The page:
|Stewart Hart||18/02/2019 14:13:06|
591 forum posts
I've noticed that most Injectors fitted to smaller gauge loco (5" and Below) are mainly the horizontal type. You can get vertical injectors for larger gauges and for full size locos vertical injectors seem to be widely used.
The possible reason for this is that the ball clack that shuts off with the vacuum, needs a little help from gravity so simply turning a horizontal injector on its side will not work. In larger sized vertical injectors it is possible engineer the clack so that this is not so much a problem, but its not so easy for smaller injectors.
Some time ago myself and a friend started to experimenting with smaller sized injectors our objective was to come up with a simple design for a vertical injector suitable for a 5" loco. After a few false starts we started to understand the issues involved and came up with this design.
On my friends test boiler it worked well, at this point I didn't want to fit it to my loco as I had an injector that was working well, but when its hydraulic certificate ran out and it needing a little maintenance , I decide to fit one of our vertical injectors.
I've now testing the injector on my loco and I'm really pleased how it works it picks up straight away even at low boiler pressure.
I was wondering if any one else has had experience with making vertical injectors for 5" gauge locos.
Edited By Stewart Hart on 18/02/2019 14:48:12
|duncan webster||18/02/2019 20:44:58|
2014 forum posts
Excellent, article in ME?
|Paul Lousick||18/02/2019 21:30:52|
|1043 forum posts|
Duncan, Which magazine edition ?
|duncan webster||19/02/2019 00:38:44|
2014 forum posts
I was suggesting that Stew writes one, then we can all have a go (and get incredibly frustrated!)
|Paul Lousick||19/02/2019 04:32:48|
|1043 forum posts|
Sounds good. I would like to make some.
|Stewart Hart||19/02/2019 07:42:46|
591 forum posts
Thanks for your interest gents
Some people say there is a black art in making injectors:- but all that is really needed is a good understanding of how they work this coupled with some careful machining and patience.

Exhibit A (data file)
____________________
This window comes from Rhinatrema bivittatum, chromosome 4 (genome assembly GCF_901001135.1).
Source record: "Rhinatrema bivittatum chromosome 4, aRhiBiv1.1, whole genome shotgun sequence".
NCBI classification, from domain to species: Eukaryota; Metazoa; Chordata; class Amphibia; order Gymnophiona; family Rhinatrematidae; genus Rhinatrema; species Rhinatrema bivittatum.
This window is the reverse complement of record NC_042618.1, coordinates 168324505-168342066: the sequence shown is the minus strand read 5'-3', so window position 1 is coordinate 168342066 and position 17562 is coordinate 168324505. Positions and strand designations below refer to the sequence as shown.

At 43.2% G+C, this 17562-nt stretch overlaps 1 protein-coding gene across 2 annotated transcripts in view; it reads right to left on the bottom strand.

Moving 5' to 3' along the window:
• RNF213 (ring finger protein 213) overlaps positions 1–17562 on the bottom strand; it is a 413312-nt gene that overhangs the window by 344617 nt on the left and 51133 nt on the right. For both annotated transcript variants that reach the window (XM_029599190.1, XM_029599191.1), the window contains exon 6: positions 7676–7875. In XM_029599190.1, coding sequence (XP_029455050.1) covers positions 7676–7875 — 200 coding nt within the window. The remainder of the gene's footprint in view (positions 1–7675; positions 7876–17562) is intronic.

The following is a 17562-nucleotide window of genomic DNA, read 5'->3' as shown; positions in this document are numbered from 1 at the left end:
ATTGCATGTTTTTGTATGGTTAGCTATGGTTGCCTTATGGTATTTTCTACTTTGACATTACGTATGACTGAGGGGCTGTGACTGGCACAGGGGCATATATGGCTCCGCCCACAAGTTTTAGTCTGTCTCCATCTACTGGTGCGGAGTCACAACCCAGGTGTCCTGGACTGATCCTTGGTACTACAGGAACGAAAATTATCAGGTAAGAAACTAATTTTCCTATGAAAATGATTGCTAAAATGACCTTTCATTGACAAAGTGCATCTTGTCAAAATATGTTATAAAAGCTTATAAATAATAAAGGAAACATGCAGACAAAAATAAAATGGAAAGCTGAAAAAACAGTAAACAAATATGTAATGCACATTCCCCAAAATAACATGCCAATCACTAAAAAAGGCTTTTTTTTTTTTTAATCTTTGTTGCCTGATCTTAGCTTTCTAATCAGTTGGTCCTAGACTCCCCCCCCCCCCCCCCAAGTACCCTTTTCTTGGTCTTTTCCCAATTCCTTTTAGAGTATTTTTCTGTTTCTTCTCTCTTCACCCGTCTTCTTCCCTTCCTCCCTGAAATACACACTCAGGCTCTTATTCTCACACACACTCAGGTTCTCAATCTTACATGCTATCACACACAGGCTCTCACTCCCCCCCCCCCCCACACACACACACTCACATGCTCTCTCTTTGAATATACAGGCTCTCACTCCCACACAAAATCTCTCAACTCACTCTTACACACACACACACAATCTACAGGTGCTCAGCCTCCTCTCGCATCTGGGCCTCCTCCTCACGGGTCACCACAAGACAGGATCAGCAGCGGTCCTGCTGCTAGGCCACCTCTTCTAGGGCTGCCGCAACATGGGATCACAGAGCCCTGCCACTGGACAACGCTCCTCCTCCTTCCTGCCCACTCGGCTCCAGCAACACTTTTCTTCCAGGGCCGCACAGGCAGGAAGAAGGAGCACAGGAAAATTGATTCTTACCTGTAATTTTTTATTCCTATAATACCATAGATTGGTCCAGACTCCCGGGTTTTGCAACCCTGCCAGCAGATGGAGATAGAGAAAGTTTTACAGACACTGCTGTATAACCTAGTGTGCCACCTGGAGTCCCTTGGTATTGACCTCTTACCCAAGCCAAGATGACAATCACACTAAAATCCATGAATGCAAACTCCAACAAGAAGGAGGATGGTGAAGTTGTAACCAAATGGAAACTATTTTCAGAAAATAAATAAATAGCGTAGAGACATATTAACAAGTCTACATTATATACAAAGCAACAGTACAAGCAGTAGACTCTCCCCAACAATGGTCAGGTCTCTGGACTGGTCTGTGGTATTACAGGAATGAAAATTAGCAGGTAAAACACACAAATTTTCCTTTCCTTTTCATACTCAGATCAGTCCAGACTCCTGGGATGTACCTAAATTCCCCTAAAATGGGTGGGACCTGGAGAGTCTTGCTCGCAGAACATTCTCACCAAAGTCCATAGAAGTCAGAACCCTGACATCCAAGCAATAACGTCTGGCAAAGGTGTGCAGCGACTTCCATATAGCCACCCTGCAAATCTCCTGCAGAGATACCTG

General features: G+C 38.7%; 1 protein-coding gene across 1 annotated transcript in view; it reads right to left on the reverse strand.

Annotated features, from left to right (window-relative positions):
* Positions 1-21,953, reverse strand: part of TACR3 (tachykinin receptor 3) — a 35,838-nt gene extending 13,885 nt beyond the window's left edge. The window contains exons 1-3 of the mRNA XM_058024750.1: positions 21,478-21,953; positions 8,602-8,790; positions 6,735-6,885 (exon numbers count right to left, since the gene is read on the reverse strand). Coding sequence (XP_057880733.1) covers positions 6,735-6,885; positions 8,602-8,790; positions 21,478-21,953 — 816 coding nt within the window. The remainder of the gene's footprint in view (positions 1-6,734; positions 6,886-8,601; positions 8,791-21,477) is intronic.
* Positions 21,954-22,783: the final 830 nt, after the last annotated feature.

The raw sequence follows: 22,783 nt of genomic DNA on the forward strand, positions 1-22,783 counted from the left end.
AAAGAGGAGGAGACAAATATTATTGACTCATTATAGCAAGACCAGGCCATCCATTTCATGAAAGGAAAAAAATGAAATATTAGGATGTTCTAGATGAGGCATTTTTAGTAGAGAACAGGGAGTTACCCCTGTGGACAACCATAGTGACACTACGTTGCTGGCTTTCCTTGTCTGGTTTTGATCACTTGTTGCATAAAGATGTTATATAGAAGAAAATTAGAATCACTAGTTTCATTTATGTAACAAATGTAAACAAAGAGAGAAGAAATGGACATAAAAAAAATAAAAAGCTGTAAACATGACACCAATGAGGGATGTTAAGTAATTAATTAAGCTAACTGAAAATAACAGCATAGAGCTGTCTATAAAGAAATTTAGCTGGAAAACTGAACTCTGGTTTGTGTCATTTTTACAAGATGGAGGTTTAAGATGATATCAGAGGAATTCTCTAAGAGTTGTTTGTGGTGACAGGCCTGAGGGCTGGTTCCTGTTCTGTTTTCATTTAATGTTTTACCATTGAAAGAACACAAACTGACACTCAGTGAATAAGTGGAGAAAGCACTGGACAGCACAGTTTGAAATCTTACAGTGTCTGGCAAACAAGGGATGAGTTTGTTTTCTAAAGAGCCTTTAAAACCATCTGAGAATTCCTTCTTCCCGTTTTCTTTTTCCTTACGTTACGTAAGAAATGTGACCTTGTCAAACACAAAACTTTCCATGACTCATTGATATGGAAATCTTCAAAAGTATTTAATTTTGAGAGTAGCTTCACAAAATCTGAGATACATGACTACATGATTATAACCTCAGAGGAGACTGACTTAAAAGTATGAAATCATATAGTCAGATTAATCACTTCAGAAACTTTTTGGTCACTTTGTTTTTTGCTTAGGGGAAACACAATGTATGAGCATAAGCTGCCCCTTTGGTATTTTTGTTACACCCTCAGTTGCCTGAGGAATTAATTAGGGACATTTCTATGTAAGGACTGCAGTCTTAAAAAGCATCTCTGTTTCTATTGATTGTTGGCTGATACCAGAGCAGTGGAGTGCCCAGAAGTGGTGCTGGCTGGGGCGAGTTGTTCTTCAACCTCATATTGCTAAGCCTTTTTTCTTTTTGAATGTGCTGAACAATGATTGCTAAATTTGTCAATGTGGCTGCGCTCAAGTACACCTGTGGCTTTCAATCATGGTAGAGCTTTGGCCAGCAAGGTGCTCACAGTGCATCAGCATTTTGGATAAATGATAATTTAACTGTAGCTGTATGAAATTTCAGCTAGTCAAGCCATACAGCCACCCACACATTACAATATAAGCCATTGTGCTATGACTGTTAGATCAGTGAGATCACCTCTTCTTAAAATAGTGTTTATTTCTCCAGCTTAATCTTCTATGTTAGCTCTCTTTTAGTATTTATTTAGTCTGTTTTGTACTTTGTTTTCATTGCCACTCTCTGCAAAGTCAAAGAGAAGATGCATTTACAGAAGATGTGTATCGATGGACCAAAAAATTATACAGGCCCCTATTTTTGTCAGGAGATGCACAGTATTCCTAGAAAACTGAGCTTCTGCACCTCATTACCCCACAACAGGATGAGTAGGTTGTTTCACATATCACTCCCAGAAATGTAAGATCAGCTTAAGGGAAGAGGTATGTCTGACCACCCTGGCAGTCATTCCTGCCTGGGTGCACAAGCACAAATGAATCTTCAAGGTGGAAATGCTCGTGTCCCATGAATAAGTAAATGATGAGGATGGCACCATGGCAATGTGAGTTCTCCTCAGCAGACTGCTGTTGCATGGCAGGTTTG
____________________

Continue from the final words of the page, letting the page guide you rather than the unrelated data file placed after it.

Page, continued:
I was given a set of instruction by my friend that I followed and was amazed when the first one worked so made another 4 not one of which worked remade the cones being extra carful and they all worked.
There are plenty of good books out there the best for theory is probably D.A.G Brown's (Miniature Injectors Inside and out ISBN 1857611349) but with all respect to DAG his body design is far too complicated, so to his is method for making the cones. LBSC on the other hand is far to simplified relying on good luck more than anything.
This is the first injector I made
And some of the tools required
As for an article there have been lots of articles in the magazine on making injectors I don't know if the Ed would want any more.
The vertical injector body is made in two parts from hex or square bar and can be made in the lathe with the cross holes drilled the two parts can be silver soldered or soft soldered together. The cones:- which are the critical parts, need carful manufacture to get the critical features correct are made the same as any other injector. Our vertical design uses two over flows the top one (copper Pipe) takes the flow from the combination cones it shuts off when the clack valve closes due to the vacuum that's created, the bottom takes the surplus water from the delivery cone.
I think the main advantage of the vertical design is that you can simplify the pipe runs (less Bends) by moving the water feed onto the best suitable face:- I could have had a straight pipe from the water feed valve into the injector if I'd had its water coupling on the face, facing the valve, but I didn't twig onto this until I had the injector made.
Edited By Stewart Hart on 19/02/2019 07:56:36
|177 forum posts|
Stewart, I for one would love to see an article on your injectors, yes lots of articles have been written about them, but mainly horizontal versions and not many of them work, don’t ask how I know! The only ones I have had success with are D.A.G. Browns, his horizontal ones are superb but his vertical design, although a lovely looking thing is in my opinion complicated to manufacture compared to your design.
|julian atkins||19/02/2019 20:42:35|